Visalia Masonic lodge members and their wives will gather Saturday at the Holiday Inn to celebrate the lodge's 150th anniversary.
Also attending the sesquicentennial of Visalia-Mineral King Lodge No. 128 F. & A.M. will be Tulare Masons celebrating their club's 125th anniversary.
As a bonus, they'll all hold a reception for statewide Grand Master Richard Hopper of Visalia.
The Masons are a fraternal organization whose tenets are brotherly love, relief and truth. The Visalia lodge sponsors college scholarships, including for career technical education.
Bill Fulmer, the "worshipful master," or lodge president, said a spirit of fellowship keeps him coming to the Thursday meetings at the lodge's distinctive 1934 art deco building on Mineral King Avenue. Longtime local members include George Pope, Gus Weldon, William Wilson, Steve Gerrard and Gene Miller.
"It's not a religion," Hopper said, but members are encouraged to practice a religion. It's not a secret organization, either, but "we do have secret signs, words and modes of recognition."
Freemasonry traces its roots to the stone masons of the Middle Ages who built the cathedrals. Traditionally, Masonic lodges put into place the cornerstone of public buildings and schools. Today, it's a ceremonial event after the building is complete.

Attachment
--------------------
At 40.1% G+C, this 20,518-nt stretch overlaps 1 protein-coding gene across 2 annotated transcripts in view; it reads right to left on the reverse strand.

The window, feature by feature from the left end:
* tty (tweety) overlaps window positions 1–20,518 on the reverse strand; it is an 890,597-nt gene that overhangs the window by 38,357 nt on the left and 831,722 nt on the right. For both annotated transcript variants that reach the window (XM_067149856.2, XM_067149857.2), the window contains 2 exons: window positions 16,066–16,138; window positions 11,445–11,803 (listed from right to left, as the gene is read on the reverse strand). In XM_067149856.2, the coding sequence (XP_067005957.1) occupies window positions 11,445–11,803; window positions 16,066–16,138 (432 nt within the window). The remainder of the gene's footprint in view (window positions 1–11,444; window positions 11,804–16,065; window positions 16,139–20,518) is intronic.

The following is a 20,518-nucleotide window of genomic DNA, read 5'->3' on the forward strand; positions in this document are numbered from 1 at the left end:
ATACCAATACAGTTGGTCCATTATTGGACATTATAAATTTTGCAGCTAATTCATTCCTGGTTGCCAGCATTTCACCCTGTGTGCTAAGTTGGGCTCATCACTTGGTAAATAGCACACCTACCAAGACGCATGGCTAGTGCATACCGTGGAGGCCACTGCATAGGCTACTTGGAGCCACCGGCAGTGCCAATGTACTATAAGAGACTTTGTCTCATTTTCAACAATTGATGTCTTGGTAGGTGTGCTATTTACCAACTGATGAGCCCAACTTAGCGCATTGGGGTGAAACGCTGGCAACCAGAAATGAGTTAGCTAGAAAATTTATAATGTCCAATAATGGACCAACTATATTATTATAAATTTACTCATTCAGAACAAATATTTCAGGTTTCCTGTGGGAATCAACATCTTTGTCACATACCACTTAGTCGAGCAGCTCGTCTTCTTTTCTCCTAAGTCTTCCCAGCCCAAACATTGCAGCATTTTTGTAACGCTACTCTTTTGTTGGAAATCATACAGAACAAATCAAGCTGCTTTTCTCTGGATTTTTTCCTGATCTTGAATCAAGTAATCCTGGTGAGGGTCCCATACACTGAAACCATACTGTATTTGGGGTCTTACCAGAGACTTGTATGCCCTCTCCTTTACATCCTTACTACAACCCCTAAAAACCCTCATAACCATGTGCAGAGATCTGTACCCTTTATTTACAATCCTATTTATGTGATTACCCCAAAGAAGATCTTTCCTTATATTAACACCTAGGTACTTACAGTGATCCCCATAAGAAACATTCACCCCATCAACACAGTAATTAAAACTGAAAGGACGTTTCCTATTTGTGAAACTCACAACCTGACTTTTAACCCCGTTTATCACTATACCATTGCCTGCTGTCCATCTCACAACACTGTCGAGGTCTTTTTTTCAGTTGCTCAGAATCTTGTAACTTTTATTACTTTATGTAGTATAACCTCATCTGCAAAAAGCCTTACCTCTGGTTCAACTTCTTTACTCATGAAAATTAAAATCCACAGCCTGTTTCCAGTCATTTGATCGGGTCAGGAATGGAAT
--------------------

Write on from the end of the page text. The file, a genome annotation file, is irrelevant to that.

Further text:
Subunits of the Masons include the Shriners (they drive the little cars in the Candy Cane Lane parade and raise money for Shriners Hospitals for Children), and Order of the Eastern Star, which is open to female relatives of Masons.
A highlight of Saturday's assembly will be the distribution of a history of the Visalia lodge. Walt Hill and Ray Offutt "worked like dogs" on it, Fulmer said.
Among its nuggets are that Edward Farris Storey served as the first master when the Visalia lodge was started on Dec. 19, 1857. Storey soon moved to Nevada to follow a silver strike. Today, Storey County in Nevada is named after him.
Col. Thomas Baker served as the lodge's first secretary. He moved south to the Kern River, where his land holdings included "Baker's Field," now Bakersfield.
Joseph Clarence "J.C." Ward joined in 1873. While in his teens in Michigan, Ward learned to operate the telegraph and taught Morse code to his pal Thomas Edison. Ward became a friend of Samuel F.B. Morse and in the Civil War served on the staff of Gen. Ulysses S. Grant.
Lewis Griswold’s column appears on Wednesday, Friday and Sunday. He can be reached at firstname.lastname@example.org